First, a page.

Objects of Affection
The Objects of Affection Exhibit draws upon upon the personal papers of families featured in the Re/Collecting Project, an online archive and ethnic studies memory project of California’s Central Coast. The exhibit focuses on the bonds formed by diverse communities as evoked through their stories, photographs, letters, songs, and performances. As historical evidence, the objects of affection featured here allow us to bear witness to the social, political, and cultural dynamics on the Central Coast within the larger contexts of U.S. empire building and war—but experienced as intimate and seemingly ordinary moments in one’s life. A focus on “objects” also invites us to explore the relationship between form and content: How do these relationships take shape within material forms of expression like a letter, a song, a photograph, a gift, or a shared craft? What are the potentials and the limits afforded by different media? And of course, an object of affection refers to the beloved with whom one would create new worlds.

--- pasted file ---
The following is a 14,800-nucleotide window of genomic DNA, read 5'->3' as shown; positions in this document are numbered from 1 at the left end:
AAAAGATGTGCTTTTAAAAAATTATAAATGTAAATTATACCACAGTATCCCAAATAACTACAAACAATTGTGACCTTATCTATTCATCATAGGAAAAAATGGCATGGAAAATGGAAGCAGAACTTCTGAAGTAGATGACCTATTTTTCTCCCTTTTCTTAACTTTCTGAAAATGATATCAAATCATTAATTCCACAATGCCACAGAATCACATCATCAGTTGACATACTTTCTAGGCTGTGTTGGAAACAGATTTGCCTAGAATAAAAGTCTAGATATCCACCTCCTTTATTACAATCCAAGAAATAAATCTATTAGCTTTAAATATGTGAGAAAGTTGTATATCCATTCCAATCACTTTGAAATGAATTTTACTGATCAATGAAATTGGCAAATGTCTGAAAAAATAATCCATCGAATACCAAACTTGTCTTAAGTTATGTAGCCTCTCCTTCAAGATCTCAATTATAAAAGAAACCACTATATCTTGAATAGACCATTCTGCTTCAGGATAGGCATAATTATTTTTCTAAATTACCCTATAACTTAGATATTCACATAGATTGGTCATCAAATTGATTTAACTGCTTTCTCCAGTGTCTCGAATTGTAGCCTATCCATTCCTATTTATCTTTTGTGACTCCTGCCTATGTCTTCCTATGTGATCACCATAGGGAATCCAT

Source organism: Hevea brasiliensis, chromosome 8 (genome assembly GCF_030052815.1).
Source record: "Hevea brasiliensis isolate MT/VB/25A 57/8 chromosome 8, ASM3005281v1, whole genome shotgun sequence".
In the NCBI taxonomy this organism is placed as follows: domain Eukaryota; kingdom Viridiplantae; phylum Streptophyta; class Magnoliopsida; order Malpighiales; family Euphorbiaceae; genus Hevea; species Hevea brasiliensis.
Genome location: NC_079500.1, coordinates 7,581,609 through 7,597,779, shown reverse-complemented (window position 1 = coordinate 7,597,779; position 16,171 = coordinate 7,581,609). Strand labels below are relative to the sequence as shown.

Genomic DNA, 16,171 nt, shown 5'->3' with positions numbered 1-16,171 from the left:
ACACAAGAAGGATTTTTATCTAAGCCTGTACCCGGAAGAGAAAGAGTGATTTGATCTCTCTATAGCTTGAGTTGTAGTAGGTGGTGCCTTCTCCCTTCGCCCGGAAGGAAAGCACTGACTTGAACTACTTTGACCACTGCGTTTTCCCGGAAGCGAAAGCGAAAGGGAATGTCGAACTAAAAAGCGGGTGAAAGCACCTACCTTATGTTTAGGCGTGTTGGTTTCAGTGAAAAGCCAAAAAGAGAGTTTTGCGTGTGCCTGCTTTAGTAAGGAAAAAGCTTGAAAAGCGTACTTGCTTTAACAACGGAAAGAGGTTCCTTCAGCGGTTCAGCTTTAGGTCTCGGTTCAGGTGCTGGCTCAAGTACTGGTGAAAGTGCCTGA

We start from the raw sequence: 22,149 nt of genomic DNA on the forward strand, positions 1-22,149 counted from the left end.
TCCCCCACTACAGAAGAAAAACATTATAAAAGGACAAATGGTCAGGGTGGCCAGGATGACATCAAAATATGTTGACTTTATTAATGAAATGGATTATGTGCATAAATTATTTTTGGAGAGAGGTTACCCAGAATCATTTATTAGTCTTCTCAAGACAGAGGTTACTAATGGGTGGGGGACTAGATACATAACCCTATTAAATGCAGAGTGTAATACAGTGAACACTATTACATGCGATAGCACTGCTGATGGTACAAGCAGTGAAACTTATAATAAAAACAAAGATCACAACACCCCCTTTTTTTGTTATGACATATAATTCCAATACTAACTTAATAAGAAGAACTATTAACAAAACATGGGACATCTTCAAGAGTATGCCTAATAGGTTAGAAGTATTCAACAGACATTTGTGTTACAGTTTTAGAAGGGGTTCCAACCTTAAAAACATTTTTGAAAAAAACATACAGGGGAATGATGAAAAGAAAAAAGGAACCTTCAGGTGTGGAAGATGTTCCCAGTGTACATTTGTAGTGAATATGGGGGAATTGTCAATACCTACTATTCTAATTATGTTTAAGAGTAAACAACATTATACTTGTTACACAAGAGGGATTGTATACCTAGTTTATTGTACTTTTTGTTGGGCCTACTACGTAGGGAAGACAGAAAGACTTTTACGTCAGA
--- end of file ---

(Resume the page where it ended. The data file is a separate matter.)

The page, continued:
Whether as individuals, as material evidence, or as media, these objects of affection suggest the everyday yet powerful ways individuals responded to social and legal exclusions to forge rich community bonds, family, and friendships.
Objects of Memory
Illustrated Tamura Family Portrait.
Photo illustration. Mutsuko and Ken Kitasako with their son, Edwin Tetsuo, who was their first-born child. Guadalupe, CA. c. 1935. Courtesy of Barbara Kikuko Finn. Photo illustration by Ragini Sahai. From the Exhibit “Objects of Affection.” Robert E. Kennedy Library, Cal Poly San Luis Obispo, California.